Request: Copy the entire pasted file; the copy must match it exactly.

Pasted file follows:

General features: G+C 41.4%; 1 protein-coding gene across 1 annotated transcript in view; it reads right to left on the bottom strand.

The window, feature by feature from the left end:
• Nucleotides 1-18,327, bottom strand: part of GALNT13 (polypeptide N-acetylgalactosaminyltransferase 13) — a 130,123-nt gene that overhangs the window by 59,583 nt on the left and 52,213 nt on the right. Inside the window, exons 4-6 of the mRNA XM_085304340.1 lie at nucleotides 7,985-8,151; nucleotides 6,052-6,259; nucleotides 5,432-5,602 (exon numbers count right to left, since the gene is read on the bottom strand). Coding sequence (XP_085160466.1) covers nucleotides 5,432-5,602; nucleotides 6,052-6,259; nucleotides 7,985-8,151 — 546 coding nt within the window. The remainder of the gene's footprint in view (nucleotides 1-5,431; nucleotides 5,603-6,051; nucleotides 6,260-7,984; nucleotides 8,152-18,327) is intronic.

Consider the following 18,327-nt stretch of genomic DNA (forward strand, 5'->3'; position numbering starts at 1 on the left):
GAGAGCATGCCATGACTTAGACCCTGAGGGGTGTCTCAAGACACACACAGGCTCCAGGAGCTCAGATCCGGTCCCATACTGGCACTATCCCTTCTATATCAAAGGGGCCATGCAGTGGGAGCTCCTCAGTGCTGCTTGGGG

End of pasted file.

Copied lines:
General features: G+C 41.4%; 1 protein-coding gene across 1 annotated transcript in view; it reads right to left on the bottom strand.

The window, feature by feature from the left end:
• Nucleotides 1-18,327, bottom strand: part of GALNT13 (polypeptide N-acetylgalactosaminyltransferase 13) — a 130,123-nt gene that overhangs the window by 59,583 nt on the left and 52,213 nt on the right. Inside the window, exons 4-6 of the mRNA XM_085304340.1 lie at nucleotides 7,985-8,151; nucleotides 6,052-6,259; nucleotides 5,432-5,602 (exon numbers count right to left, since the gene is read on the bottom strand). Coding sequence (XP_085160466.1) covers nucleotides 5,432-5,602; nucleotides 6,052-6,259; nucleotides 7,985-8,151 — 546 coding nt within the window. The remainder of the gene's footprint in view (nucleotides 1-5,431; nucleotides 5,603-6,051; nucleotides 6,260-7,984; nucleotides 8,152-18,327) is intronic.

Consider the following 18,327-nt stretch of genomic DNA (forward strand, 5'->3'; position numbering starts at 1 on the left):
GAGAGCATGCCATGACTTAGACCCTGAGGGGTGTCTCAAGACACACACAGGCTCCAGGAGCTCAGATCCGGTCCCATACTGGCACTATCCCTTCTATATCAAAGGGGCCATGCAGTGGGAGCTCCTCAGTGCTGCTTGGGG